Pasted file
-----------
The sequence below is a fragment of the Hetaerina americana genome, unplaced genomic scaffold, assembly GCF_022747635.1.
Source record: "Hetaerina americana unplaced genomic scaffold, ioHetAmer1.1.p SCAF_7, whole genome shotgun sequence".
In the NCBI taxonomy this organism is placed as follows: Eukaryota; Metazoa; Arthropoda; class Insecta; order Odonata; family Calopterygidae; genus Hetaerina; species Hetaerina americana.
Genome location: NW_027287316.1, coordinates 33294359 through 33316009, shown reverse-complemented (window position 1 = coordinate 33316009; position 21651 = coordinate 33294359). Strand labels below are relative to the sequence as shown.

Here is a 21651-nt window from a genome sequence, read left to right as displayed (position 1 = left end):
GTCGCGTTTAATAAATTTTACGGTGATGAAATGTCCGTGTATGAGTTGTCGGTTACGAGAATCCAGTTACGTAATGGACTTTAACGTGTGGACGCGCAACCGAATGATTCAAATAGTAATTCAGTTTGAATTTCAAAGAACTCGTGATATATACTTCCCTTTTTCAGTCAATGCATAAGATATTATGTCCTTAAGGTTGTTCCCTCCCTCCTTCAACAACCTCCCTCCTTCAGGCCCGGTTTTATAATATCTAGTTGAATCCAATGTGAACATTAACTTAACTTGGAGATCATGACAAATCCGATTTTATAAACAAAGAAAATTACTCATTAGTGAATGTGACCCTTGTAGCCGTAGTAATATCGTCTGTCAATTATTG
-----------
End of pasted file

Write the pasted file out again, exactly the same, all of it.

The sequence below is a fragment of the Hetaerina americana genome, unplaced genomic scaffold, assembly GCF_022747635.1.
Source record: "Hetaerina americana unplaced genomic scaffold, ioHetAmer1.1.p SCAF_7, whole genome shotgun sequence".
In the NCBI taxonomy this organism is placed as follows: Eukaryota; Metazoa; Arthropoda; class Insecta; order Odonata; family Calopterygidae; genus Hetaerina; species Hetaerina americana.
Genome location: NW_027287316.1, coordinates 33294359 through 33316009, shown reverse-complemented (window position 1 = coordinate 33316009; position 21651 = coordinate 33294359). Strand labels below are relative to the sequence as shown.

Here is a 21651-nt window from a genome sequence, read left to right as displayed (position 1 = left end):
GTCGCGTTTAATAAATTTTACGGTGATGAAATGTCCGTGTATGAGTTGTCGGTTACGAGAATCCAGTTACGTAATGGACTTTAACGTGTGGACGCGCAACCGAATGATTCAAATAGTAATTCAGTTTGAATTTCAAAGAACTCGTGATATATACTTCCCTTTTTCAGTCAATGCATAAGATATTATGTCCTTAAGGTTGTTCCCTCCCTCCTTCAACAACCTCCCTCCTTCAGGCCCGGTTTTATAATATCTAGTTGAATCCAATGTGAACATTAACTTAACTTGGAGATCATGACAAATCCGATTTTATAAACAAAGAAAATTACTCATTAGTGAATGTGACCCTTGTAGCCGTAGTAATATCGTCTGTCAATTATTG